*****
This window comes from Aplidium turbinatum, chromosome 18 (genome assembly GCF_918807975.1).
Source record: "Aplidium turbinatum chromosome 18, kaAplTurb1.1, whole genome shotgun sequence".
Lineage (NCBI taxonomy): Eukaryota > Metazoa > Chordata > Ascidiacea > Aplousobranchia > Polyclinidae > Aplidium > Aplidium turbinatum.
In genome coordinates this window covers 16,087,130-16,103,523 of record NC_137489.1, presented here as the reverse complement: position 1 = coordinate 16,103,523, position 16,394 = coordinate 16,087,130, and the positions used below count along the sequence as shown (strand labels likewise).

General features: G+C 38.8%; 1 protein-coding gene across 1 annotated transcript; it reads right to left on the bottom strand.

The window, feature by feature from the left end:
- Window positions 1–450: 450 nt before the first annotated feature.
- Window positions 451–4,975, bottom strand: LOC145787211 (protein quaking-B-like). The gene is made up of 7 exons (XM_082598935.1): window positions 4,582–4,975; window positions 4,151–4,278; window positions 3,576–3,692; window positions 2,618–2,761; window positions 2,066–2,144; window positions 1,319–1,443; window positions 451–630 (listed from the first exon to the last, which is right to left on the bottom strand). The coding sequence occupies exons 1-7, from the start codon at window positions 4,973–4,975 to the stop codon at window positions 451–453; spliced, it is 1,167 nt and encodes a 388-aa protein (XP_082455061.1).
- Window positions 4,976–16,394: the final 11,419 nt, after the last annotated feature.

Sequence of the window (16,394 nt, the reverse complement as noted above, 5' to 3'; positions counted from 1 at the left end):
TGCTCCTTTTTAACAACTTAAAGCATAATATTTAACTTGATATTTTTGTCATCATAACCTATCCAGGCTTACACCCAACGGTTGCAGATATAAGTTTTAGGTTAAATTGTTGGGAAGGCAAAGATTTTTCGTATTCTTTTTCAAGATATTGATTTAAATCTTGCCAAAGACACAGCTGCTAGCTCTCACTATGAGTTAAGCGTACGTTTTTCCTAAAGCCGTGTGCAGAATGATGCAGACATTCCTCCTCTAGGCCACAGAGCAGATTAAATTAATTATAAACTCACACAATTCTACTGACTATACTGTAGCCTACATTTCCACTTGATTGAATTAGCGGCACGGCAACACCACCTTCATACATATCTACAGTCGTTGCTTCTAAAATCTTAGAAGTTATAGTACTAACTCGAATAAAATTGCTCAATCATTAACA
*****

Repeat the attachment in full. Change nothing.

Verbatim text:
This window comes from Aplidium turbinatum, chromosome 18 (genome assembly GCF_918807975.1).
Source record: "Aplidium turbinatum chromosome 18, kaAplTurb1.1, whole genome shotgun sequence".
Lineage (NCBI taxonomy): Eukaryota > Metazoa > Chordata > Ascidiacea > Aplousobranchia > Polyclinidae > Aplidium > Aplidium turbinatum.
In genome coordinates this window covers 16,087,130-16,103,523 of record NC_137489.1, presented here as the reverse complement: position 1 = coordinate 16,103,523, position 16,394 = coordinate 16,087,130, and the positions used below count along the sequence as shown (strand labels likewise).

General features: G+C 38.8%; 1 protein-coding gene across 1 annotated transcript; it reads right to left on the bottom strand.

The window, feature by feature from the left end:
- Window positions 1–450: 450 nt before the first annotated feature.
- Window positions 451–4,975, bottom strand: LOC145787211 (protein quaking-B-like). The gene is made up of 7 exons (XM_082598935.1): window positions 4,582–4,975; window positions 4,151–4,278; window positions 3,576–3,692; window positions 2,618–2,761; window positions 2,066–2,144; window positions 1,319–1,443; window positions 451–630 (listed from the first exon to the last, which is right to left on the bottom strand). The coding sequence occupies exons 1-7, from the start codon at window positions 4,973–4,975 to the stop codon at window positions 451–453; spliced, it is 1,167 nt and encodes a 388-aa protein (XP_082455061.1).
- Window positions 4,976–16,394: the final 11,419 nt, after the last annotated feature.

Sequence of the window (16,394 nt, the reverse complement as noted above, 5' to 3'; positions counted from 1 at the left end):
TGCTCCTTTTTAACAACTTAAAGCATAATATTTAACTTGATATTTTTGTCATCATAACCTATCCAGGCTTACACCCAACGGTTGCAGATATAAGTTTTAGGTTAAATTGTTGGGAAGGCAAAGATTTTTCGTATTCTTTTTCAAGATATTGATTTAAATCTTGCCAAAGACACAGCTGCTAGCTCTCACTATGAGTTAAGCGTACGTTTTTCCTAAAGCCGTGTGCAGAATGATGCAGACATTCCTCCTCTAGGCCACAGAGCAGATTAAATTAATTATAAACTCACACAATTCTACTGACTATACTGTAGCCTACATTTCCACTTGATTGAATTAGCGGCACGGCAACACCACCTTCATACATATCTACAGTCGTTGCTTCTAAAATCTTAGAAGTTATAGTACTAACTCGAATAAAATTGCTCAATCATTAACA